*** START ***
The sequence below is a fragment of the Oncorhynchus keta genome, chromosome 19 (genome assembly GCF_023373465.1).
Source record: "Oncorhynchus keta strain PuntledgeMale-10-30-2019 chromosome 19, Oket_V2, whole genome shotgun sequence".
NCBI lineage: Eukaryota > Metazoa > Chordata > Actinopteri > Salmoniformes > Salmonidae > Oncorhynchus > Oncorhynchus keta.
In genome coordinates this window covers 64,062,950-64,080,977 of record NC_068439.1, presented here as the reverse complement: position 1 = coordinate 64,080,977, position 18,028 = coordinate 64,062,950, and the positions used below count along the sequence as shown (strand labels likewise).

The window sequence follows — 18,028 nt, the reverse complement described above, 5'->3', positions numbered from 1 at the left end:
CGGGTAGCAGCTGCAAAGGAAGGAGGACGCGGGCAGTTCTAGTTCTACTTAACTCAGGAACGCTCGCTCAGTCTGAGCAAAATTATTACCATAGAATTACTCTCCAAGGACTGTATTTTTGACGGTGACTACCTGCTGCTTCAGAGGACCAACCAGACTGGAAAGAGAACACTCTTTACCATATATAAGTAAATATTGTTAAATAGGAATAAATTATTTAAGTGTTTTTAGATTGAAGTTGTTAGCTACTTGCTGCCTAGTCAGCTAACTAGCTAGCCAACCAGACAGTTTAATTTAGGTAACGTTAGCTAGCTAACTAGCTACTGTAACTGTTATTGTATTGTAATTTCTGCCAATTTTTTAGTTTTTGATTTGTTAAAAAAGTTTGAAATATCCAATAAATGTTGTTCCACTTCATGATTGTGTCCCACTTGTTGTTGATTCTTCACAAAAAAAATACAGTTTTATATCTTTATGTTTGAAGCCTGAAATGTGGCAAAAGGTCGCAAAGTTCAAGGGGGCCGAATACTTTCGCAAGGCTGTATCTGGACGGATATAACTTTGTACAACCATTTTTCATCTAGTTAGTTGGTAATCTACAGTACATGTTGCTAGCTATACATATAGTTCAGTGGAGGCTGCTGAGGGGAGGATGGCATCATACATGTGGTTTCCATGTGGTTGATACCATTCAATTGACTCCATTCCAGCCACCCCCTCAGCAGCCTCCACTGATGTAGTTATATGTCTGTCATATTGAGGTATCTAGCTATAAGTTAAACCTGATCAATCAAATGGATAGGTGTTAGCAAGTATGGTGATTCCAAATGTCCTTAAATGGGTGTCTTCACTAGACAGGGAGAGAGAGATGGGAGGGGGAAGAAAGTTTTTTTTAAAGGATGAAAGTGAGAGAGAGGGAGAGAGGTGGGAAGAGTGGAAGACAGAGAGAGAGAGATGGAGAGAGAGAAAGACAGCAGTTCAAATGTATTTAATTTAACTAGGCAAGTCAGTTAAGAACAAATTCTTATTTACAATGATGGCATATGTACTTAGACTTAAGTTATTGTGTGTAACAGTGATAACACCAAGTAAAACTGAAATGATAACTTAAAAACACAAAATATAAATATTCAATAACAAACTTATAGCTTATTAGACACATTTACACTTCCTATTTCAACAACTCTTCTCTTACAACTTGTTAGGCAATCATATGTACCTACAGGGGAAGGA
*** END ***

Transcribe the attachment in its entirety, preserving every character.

The sequence below is a fragment of the Oncorhynchus keta genome, chromosome 19 (genome assembly GCF_023373465.1).
Source record: "Oncorhynchus keta strain PuntledgeMale-10-30-2019 chromosome 19, Oket_V2, whole genome shotgun sequence".
NCBI lineage: Eukaryota > Metazoa > Chordata > Actinopteri > Salmoniformes > Salmonidae > Oncorhynchus > Oncorhynchus keta.
In genome coordinates this window covers 64,062,950-64,080,977 of record NC_068439.1, presented here as the reverse complement: position 1 = coordinate 64,080,977, position 18,028 = coordinate 64,062,950, and the positions used below count along the sequence as shown (strand labels likewise).

The window sequence follows — 18,028 nt, the reverse complement described above, 5'->3', positions numbered from 1 at the left end:
CGGGTAGCAGCTGCAAAGGAAGGAGGACGCGGGCAGTTCTAGTTCTACTTAACTCAGGAACGCTCGCTCAGTCTGAGCAAAATTATTACCATAGAATTACTCTCCAAGGACTGTATTTTTGACGGTGACTACCTGCTGCTTCAGAGGACCAACCAGACTGGAAAGAGAACACTCTTTACCATATATAAGTAAATATTGTTAAATAGGAATAAATTATTTAAGTGTTTTTAGATTGAAGTTGTTAGCTACTTGCTGCCTAGTCAGCTAACTAGCTAGCCAACCAGACAGTTTAATTTAGGTAACGTTAGCTAGCTAACTAGCTACTGTAACTGTTATTGTATTGTAATTTCTGCCAATTTTTTAGTTTTTGATTTGTTAAAAAAGTTTGAAATATCCAATAAATGTTGTTCCACTTCATGATTGTGTCCCACTTGTTGTTGATTCTTCACAAAAAAAATACAGTTTTATATCTTTATGTTTGAAGCCTGAAATGTGGCAAAAGGTCGCAAAGTTCAAGGGGGCCGAATACTTTCGCAAGGCTGTATCTGGACGGATATAACTTTGTACAACCATTTTTCATCTAGTTAGTTGGTAATCTACAGTACATGTTGCTAGCTATACATATAGTTCAGTGGAGGCTGCTGAGGGGAGGATGGCATCATACATGTGGTTTCCATGTGGTTGATACCATTCAATTGACTCCATTCCAGCCACCCCCTCAGCAGCCTCCACTGATGTAGTTATATGTCTGTCATATTGAGGTATCTAGCTATAAGTTAAACCTGATCAATCAAATGGATAGGTGTTAGCAAGTATGGTGATTCCAAATGTCCTTAAATGGGTGTCTTCACTAGACAGGGAGAGAGAGATGGGAGGGGGAAGAAAGTTTTTTTTAAAGGATGAAAGTGAGAGAGAGGGAGAGAGGTGGGAAGAGTGGAAGACAGAGAGAGAGAGATGGAGAGAGAGAAAGACAGCAGTTCAAATGTATTTAATTTAACTAGGCAAGTCAGTTAAGAACAAATTCTTATTTACAATGATGGCATATGTACTTAGACTTAAGTTATTGTGTGTAACAGTGATAACACCAAGTAAAACTGAAATGATAACTTAAAAACACAAAATATAAATATTCAATAACAAACTTATAGCTTATTAGACACATTTACACTTCCTATTTCAACAACTCTTCTCTTACAACTTGTTAGGCAATCATATGTACCTACAGGGGAAGGA